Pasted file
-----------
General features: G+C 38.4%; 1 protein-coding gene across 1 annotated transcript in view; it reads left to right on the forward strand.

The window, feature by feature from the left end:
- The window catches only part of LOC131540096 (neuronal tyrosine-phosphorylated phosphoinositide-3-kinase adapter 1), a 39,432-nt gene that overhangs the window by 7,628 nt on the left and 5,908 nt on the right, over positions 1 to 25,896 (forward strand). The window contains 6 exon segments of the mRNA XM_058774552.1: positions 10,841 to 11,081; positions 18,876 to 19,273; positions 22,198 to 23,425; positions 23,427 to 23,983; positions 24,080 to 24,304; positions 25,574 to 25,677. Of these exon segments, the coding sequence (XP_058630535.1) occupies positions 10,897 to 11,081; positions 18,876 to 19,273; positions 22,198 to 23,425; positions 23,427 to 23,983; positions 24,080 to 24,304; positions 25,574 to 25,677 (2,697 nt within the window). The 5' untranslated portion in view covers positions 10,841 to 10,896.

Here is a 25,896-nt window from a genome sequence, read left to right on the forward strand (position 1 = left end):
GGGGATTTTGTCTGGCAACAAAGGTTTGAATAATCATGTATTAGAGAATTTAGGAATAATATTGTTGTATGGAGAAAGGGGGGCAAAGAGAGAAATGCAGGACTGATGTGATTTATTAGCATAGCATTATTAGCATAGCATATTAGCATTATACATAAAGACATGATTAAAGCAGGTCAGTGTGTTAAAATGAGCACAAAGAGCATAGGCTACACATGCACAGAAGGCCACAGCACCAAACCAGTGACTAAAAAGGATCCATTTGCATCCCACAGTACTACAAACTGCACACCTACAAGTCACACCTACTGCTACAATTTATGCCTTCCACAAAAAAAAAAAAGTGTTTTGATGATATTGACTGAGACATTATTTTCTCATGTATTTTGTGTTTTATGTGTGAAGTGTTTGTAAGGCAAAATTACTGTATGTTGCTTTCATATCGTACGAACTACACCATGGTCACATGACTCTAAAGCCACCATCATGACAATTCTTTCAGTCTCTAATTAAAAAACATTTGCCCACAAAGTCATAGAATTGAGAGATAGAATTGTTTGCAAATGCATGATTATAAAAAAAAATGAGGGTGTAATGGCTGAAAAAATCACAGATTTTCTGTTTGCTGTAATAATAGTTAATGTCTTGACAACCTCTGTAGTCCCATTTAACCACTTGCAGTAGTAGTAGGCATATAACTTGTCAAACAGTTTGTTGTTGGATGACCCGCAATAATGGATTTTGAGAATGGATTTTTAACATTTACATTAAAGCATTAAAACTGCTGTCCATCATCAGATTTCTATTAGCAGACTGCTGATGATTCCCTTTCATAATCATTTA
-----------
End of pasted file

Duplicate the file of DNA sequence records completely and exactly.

General features: G+C 38.4%; 1 protein-coding gene across 1 annotated transcript in view; it reads left to right on the forward strand.

The window, feature by feature from the left end:
- The window catches only part of LOC131540096 (neuronal tyrosine-phosphorylated phosphoinositide-3-kinase adapter 1), a 39,432-nt gene that overhangs the window by 7,628 nt on the left and 5,908 nt on the right, over positions 1 to 25,896 (forward strand). The window contains 6 exon segments of the mRNA XM_058774552.1: positions 10,841 to 11,081; positions 18,876 to 19,273; positions 22,198 to 23,425; positions 23,427 to 23,983; positions 24,080 to 24,304; positions 25,574 to 25,677. Of these exon segments, the coding sequence (XP_058630535.1) occupies positions 10,897 to 11,081; positions 18,876 to 19,273; positions 22,198 to 23,425; positions 23,427 to 23,983; positions 24,080 to 24,304; positions 25,574 to 25,677 (2,697 nt within the window). The 5' untranslated portion in view covers positions 10,841 to 10,896.

Here is a 25,896-nt window from a genome sequence, read left to right on the forward strand (position 1 = left end):
GGGGATTTTGTCTGGCAACAAAGGTTTGAATAATCATGTATTAGAGAATTTAGGAATAATATTGTTGTATGGAGAAAGGGGGGCAAAGAGAGAAATGCAGGACTGATGTGATTTATTAGCATAGCATTATTAGCATAGCATATTAGCATTATACATAAAGACATGATTAAAGCAGGTCAGTGTGTTAAAATGAGCACAAAGAGCATAGGCTACACATGCACAGAAGGCCACAGCACCAAACCAGTGACTAAAAAGGATCCATTTGCATCCCACAGTACTACAAACTGCACACCTACAAGTCACACCTACTGCTACAATTTATGCCTTCCACAAAAAAAAAAAAGTGTTTTGATGATATTGACTGAGACATTATTTTCTCATGTATTTTGTGTTTTATGTGTGAAGTGTTTGTAAGGCAAAATTACTGTATGTTGCTTTCATATCGTACGAACTACACCATGGTCACATGACTCTAAAGCCACCATCATGACAATTCTTTCAGTCTCTAATTAAAAAACATTTGCCCACAAAGTCATAGAATTGAGAGATAGAATTGTTTGCAAATGCATGATTATAAAAAAAAATGAGGGTGTAATGGCTGAAAAAATCACAGATTTTCTGTTTGCTGTAATAATAGTTAATGTCTTGACAACCTCTGTAGTCCCATTTAACCACTTGCAGTAGTAGTAGGCATATAACTTGTCAAACAGTTTGTTGTTGGATGACCCGCAATAATGGATTTTGAGAATGGATTTTTAACATTTACATTAAAGCATTAAAACTGCTGTCCATCATCAGATTTCTATTAGCAGACTGCTGATGATTCCCTTTCATAATCATTTA